By Alex Rendon
By Monica McGivern
By Michele Eve Sandberg
By Alex Rendon
By Monica McGivern
By Ian Witlen
By Christina Mendenhall
By Michele Eve Sandberg
In her famous review of The Sound of Music — the one that didn't, by the way, get her fired from McCall's — Pauline Kael accused the film of reducing its audience to "the lowest common denominator of feeling: a sponge." As someone who ordinarily enjoys being so reduced and who can read great portent into just about any inane tearjerker that comes my way, I don't think I really knew what she meant until I saw Three Fittings at the Women's Theatre Project the other night.
Three Fittings is about just that: three fittings in an "upscale bridal boutique" called Blushing Brides, run by a brash young capitalist named Sandy (the megahot Dania Aguero) and her assistant, Frances (smart, sensitive actor Carol Sussman). The mother/daughter couples coming in to be fit are all played by Sally Bondi and Chris Groom. Bondi takes the mummy roles, and Groom is always the daughter, and their shifting relational dynamics are allegedly launching points for a great number of deep investigations into the meanings of marriages, mommies, and love.
This would be fine, if playwright Stephanie Alison Walker hadn't been cursed with the heaviest hands of any artist since Black Sabbath's Tony Iommi. The meanings she sought to explore in her script are not buried within its drama, waiting to be seduced into the open by careful viewing and reflection. Instead, she keeps them right on the surface, as though the meanings came first and only later did Walker seek to construct a story to bear them up. Theater generated in this way is about as organic as Spam.
But don't blame director Genie Croft or her actors, who milk this lugubrious trifle for all it's worth. You may find yourself getting sick of Aguero, but that's only because her character is totally unnecessary — Walker's attempts to give Aguero's character some character amount to oversexualized non sequiturs between the fittings (in fact, these non sequiturs are so very non that you soon realize Aguero's Sandy exists solely to give the audience something to look at while Bondi and Groom change costumes). Anyway, it's what happens during the fittings that's the problem.
In the first one, the mum's name is Diane, and her daughter is Vanessa. Vanessa is a girl who just cannot pick a dress, and Diane's been dragged through six shopping trips exactly like this one: dozens of dresses tried and discarded because, gosh, what if there's a better one out there somewhere, and what if you discover it only after you've committed to an inferior dress in the heat of the moment? It really is an awfully big commitment; you wouldn't want to be hasty.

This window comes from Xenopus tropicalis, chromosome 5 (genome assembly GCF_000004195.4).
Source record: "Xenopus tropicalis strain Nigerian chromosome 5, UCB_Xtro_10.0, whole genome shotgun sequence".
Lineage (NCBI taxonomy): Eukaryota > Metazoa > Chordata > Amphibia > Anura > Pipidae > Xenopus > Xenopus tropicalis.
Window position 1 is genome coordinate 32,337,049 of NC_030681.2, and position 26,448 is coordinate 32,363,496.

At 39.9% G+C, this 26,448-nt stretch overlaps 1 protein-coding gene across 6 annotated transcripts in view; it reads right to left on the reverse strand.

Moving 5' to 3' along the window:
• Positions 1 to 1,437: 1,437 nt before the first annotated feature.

You see where this is going, though that doesn't stop Diane from pointing it out, rather nastily, while splayed out on the boutique's little love seat and growling like the world's meanest cougar. As she explains to shop assistant Frances, her daughter is "playing out her fantasy of actually becoming the Bridal Barbie some asshole gave her for her tenth birthday." It's no surprise: Any young girl forced to go through life with this cynical bitch for a mum should take her fantasy where she can find it.
Alas, it is hard to care. Amusing as Diane can be and cute as Vanessa definitely is, there is no life to them. Especially Vanessa, whom the script stuffs so full of Barbie/frat girl/Valley signifiers that there's no room left in her depiction for a pulse.
Things do not improve during the second fitting, when Bondi is suddenly Sharon and Groom is Monica. This time, Bondi gets the bubbles and Groom gets to try her hand at being dour, and the issue explored is no longer whether a mother should support her daughter's decisions (as the mother did not in the previous scene) nor whether a bride should choose her husband as carefully as her wedding gown (as the daughter did not in the previous scene). Now, with Groom awkwardly incarnating an eco-hipster who eloped for a barefoot wedding in Jamaica, we're forced to ponder whether mothers should allow their daughters to be what they are rather than forcing their own ideals of womanhood down their daughters' throats. You see, although Monica was perfectly happy with her barefoot little ceremony, Sharon wants a big wedding for her little girl, one with cupcakes instead of a wedding cake because that's very in now, and 500 guests and a gown that's just so...
Both this vignette and the previous one are comic. The third is tragic. Here, Bondi and Groom are Patricia and Madison. Madison is not yet engaged, but her mum is dying and wants to help her daughter pick out her wedding gown before she croaks. It's her way of being present at Madison's wedding.
Unlike the previous mother/daughter pairings, this one's relationship involves real love and affection — emotions Walker seems far more comfortable with than the frustration and angst of the previous scenes. But why now? Why switch, suddenly and without provocation, from over-the-top farce to trenchant realism?
Perhaps it's because Walker knows that you've got to give an audience something to chew on, and she realized too late that in her frenzy of lame, lazy editorializing on the importance of commitment, understanding, and love, she had forgotten to do so. In a farce, the thing to add heft to a show is hilarity, and in her first two scenes, Walker never manages more than mild funniness. Perhaps grokking her failure, she decided to go for the tear ducts.